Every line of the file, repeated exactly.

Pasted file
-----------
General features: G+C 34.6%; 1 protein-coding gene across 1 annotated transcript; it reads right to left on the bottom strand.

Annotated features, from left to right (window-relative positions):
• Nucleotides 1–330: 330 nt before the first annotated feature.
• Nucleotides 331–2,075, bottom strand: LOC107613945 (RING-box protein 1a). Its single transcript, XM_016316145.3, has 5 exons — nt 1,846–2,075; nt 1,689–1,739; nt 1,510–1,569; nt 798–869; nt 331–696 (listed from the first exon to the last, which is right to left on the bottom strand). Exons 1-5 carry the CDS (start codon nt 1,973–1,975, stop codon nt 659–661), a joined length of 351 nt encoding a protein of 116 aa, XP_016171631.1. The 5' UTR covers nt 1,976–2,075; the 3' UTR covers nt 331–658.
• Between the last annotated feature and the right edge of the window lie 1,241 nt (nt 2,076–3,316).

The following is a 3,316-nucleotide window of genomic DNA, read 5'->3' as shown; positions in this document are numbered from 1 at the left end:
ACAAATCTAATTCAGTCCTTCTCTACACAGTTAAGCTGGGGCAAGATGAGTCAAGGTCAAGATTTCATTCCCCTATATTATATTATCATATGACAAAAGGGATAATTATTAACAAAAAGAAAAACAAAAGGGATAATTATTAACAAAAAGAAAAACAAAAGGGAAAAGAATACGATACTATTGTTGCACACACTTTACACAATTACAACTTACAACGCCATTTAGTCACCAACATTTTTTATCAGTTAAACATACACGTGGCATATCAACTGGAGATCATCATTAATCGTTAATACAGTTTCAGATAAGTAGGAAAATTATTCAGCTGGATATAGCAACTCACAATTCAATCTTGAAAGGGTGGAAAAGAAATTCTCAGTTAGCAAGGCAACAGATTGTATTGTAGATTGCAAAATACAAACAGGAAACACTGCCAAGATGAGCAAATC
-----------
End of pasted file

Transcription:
General features: G+C 34.6%; 1 protein-coding gene across 1 annotated transcript; it reads right to left on the bottom strand.

Annotated features, from left to right (window-relative positions):
• Nucleotides 1–330: 330 nt before the first annotated feature.
• Nucleotides 331–2,075, bottom strand: LOC107613945 (RING-box protein 1a). Its single transcript, XM_016316145.3, has 5 exons — nt 1,846–2,075; nt 1,689–1,739; nt 1,510–1,569; nt 798–869; nt 331–696 (listed from the first exon to the last, which is right to left on the bottom strand). Exons 1-5 carry the CDS (start codon nt 1,973–1,975, stop codon nt 659–661), a joined length of 351 nt encoding a protein of 116 aa, XP_016171631.1. The 5' UTR covers nt 1,976–2,075; the 3' UTR covers nt 331–658.
• Between the last annotated feature and the right edge of the window lie 1,241 nt (nt 2,076–3,316).

The following is a 3,316-nucleotide window of genomic DNA, read 5'->3' as shown; positions in this document are numbered from 1 at the left end:
ACAAATCTAATTCAGTCCTTCTCTACACAGTTAAGCTGGGGCAAGATGAGTCAAGGTCAAGATTTCATTCCCCTATATTATATTATCATATGACAAAAGGGATAATTATTAACAAAAAGAAAAACAAAAGGGATAATTATTAACAAAAAGAAAAACAAAAGGGAAAAGAATACGATACTATTGTTGCACACACTTTACACAATTACAACTTACAACGCCATTTAGTCACCAACATTTTTTATCAGTTAAACATACACGTGGCATATCAACTGGAGATCATCATTAATCGTTAATACAGTTTCAGATAAGTAGGAAAATTATTCAGCTGGATATAGCAACTCACAATTCAATCTTGAAAGGGTGGAAAAGAAATTCTCAGTTAGCAAGGCAACAGATTGTATTGTAGATTGCAAAATACAAACAGGAAACACTGCCAAGATGAGCAAATC